Gena Rowlands is as destabilizing a screen presence as Marlon Brando. Both bring the unpredictable electricity of live theater to the cinema. Somehow, they make viewers feel that what we’re watching could veer in any direction at any moment, even though we know that their acting choices have long been trapped in celluloid.
A Woman Under the Influence is considered Rowlands’ pinnacle, but I actually prefer her performance in Opening Night, another film written and directed by her husband, John Cassavetes. Here she plays Myrtle Gordon, a middle-aged actress struggling during preview performances for an upcoming Broadway play—which just happens to be about a woman struggling with middle age.
Mid-life crises onscreen are usually reserved for men, so it’s refreshing to see Myrtle’s experience of one. Well, both refreshing and troubling. Myrtle keeps her anguish at bay for a while—as with many Cassavetes characters, hard drinking helps until it doesn’t—but eventually the themes of the play hit too close to home. Myrtle takes it out on her character, derailing the preview performances with impulsive stage decisions and off-script embellishments. (After being slapped in one scene, she stays on the ground so long the show nearly comes to a standstill.) At times, it’s as if she’s deconstructing the material live, having an argument with herself, her character, and the audience all at the same time.
Rowlands takes the movie by the throat in the dramatic, onstage sequences, just as Brando would have done, yet she’s equally compelling in the film’s smaller moments. Alone in her dressing room at one point, Myrtle sits cornered by mirrors. Staring hard into one of them, it’s as if she’s seeing an alien or a ghost. (Rowlands somehow drastically changes her expression the moment the camera focuses on her reflection.) Cassavetes then employs an array of different shots—inserts of Myrtle’s eyes or lips, blurry close-ups—perhaps playing on the notion of actors having a “good side” and a “bad side.” Slyly edited into the middle of all this is a cutaway shot to a much younger woman: either a vision of Myrtle’s younger self or the ghost of the fan who was killed in a car accident outside the theater in the movie’s opening scenes. Or maybe she’s some combination of the two. (This figure, played by Laura Johnson, will appear more prominently in the film’s second half.)
Opening Night takes us deep inside Myrtle’s distress, tempering any frustration at her erratic behavior with understanding and empathy. Myrtle is in crisis, one we feel from the inside, and the tragedy of the movie is that no one offers to help. The playwright (Joan Blondell), an older woman, tries to offer some consolation, but in the end she’s mostly concerned about the integrity of her work. The same goes for the director (Ben Gazzara, doing a variation on his strip-club impresario in Cassavetes’ The Killing of a Chinese Bookie) and Myrtle’s costar (Cassavetes himself), a former lover of Myrtle’s who has no intention of getting involved again. Even the audience—which is generally depicted as adoring—offers little real comfort. Cassavetes often places the camera at the level of an audience member’s head, so that we feel surrounded; similarly, an early scene with autograph seekers emphasizes the way they’re pushing in on Myrtle, claustrophobically crowding her. The audience is an oppositional force in Opening Night, including in one of Cassavetes’ most ostentatious shots: of Myrtle’s angelic figure, in color, rising onto the screen while superimposed over a black and white photo of a crowd.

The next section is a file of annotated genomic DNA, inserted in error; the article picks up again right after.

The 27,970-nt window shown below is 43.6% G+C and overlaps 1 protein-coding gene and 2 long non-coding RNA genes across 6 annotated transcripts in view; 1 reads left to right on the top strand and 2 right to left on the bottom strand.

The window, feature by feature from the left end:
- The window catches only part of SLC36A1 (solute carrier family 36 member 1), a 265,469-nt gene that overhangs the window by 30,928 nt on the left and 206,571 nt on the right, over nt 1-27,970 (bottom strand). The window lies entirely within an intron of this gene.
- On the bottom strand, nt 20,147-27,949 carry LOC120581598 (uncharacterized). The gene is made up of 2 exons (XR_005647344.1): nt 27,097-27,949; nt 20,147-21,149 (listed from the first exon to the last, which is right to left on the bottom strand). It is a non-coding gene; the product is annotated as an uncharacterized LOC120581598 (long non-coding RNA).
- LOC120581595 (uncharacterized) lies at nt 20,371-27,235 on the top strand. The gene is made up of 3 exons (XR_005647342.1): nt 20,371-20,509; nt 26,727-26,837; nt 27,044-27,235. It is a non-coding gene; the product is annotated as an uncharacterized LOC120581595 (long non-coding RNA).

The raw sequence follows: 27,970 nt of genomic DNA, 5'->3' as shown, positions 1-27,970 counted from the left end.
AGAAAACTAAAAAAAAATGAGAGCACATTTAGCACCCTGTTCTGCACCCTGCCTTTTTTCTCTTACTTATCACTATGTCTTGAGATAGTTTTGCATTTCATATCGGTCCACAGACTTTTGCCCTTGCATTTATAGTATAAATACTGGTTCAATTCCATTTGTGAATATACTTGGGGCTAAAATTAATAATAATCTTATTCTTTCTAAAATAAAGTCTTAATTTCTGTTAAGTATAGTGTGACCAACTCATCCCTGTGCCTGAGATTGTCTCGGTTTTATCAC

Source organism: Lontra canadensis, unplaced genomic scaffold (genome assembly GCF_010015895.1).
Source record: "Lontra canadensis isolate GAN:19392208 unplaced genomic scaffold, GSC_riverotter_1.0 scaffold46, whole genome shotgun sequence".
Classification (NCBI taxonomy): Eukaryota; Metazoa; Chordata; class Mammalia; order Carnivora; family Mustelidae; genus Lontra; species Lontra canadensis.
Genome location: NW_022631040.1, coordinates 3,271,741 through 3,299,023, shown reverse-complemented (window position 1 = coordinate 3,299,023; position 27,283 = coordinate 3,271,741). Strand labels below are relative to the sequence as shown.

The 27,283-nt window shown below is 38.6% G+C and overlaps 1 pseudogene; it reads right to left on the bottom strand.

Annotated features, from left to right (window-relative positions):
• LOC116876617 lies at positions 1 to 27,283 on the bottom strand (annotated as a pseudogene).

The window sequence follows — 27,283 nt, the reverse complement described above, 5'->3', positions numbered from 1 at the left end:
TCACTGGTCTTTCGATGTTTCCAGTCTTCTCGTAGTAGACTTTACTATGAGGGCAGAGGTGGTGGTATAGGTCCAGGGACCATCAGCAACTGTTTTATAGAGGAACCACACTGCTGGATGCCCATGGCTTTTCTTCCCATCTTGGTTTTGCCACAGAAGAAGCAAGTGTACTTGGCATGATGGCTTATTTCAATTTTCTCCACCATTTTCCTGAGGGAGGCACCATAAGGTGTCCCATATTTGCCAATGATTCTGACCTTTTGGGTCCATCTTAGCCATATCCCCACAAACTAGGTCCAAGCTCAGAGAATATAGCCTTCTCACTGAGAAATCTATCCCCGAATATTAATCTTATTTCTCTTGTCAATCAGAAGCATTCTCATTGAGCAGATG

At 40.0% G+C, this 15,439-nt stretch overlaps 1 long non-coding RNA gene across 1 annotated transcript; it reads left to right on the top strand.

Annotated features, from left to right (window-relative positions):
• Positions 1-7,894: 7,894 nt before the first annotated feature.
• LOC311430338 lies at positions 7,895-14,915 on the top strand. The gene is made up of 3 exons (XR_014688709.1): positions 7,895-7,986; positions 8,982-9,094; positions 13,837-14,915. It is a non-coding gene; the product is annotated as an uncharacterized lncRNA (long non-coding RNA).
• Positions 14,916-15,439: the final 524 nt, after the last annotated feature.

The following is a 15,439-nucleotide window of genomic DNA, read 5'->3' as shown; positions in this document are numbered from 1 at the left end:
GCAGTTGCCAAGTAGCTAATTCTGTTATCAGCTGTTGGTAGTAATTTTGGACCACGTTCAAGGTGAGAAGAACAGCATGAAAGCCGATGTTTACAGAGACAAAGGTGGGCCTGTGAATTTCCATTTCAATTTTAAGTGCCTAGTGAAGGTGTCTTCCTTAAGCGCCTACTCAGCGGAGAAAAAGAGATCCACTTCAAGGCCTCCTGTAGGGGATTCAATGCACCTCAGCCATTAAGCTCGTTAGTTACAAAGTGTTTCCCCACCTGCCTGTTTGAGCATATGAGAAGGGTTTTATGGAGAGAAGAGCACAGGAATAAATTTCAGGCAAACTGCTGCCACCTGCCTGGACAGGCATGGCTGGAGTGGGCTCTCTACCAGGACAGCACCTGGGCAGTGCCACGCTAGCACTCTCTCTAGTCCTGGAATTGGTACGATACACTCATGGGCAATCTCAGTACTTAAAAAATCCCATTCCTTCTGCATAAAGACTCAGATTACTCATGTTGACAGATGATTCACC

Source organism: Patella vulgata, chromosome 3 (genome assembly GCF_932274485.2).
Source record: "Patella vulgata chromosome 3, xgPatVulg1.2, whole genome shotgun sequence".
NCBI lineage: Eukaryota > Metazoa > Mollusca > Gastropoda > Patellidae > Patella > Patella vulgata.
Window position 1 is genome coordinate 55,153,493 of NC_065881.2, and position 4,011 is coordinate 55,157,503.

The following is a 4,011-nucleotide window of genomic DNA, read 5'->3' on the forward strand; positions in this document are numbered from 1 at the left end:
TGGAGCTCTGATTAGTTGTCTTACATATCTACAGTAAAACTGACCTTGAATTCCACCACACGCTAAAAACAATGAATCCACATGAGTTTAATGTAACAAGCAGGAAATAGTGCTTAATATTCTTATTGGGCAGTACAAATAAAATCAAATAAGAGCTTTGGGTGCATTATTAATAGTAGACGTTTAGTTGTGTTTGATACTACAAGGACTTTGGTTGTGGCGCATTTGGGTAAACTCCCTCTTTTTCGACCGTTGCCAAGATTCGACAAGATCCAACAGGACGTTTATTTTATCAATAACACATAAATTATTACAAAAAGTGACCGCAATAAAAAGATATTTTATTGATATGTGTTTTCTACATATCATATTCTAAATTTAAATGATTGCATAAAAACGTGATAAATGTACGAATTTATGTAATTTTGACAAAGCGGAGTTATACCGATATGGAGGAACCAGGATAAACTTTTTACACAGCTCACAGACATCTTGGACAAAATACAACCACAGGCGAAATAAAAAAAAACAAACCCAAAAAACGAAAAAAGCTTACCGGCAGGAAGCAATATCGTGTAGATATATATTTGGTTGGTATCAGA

It’s as if Myrtle is deconstructing the material live.
So Myrtle is alone. If Pedro Almodovar’s All About My Mother, which also includes a veteran stage actress in crisis, was inspired by Opening Night, it’s also something of a reverse image of Cassavetes’ film. The various characters in that ensemble melodrama extend an abundance of unexpected care for each other. They represent the one thing that Myrtle claims is missing from the play that has ensnared her: “hope.”
No such thing is found in Opening Night, either. When the play finally makes its Broadway debut, Myrtle shows up drunk, barely able to stand. The show probably shouldn’t go on, but it does. In the final scene, Myrtle once again hijacks the production and turns the material into a garish, grinning sitcom, complete with the live audience as a laugh track. Her performance is regarded by some as a triumph—the audience applauds and one crew member marvels that she’s “fantastic”—but everyone else sees this as a rock-bottom moment.
Indeed, it’s similar to those “mornings after” experienced by the characters in Cassavetes’ Faces, which centers on middle-aged boozers who pursue younger partners because it seems to make the years shed away. Yet the next morning, they’ve still aged another day. With Opening Night—released when Rowlands and Cassavetes were nearly 10 years older than they were at the time of Faces—we get an even more urgent variation on the same question. “You want to be young again?” Myrtle is asked in a scene from the play. Don’t we all.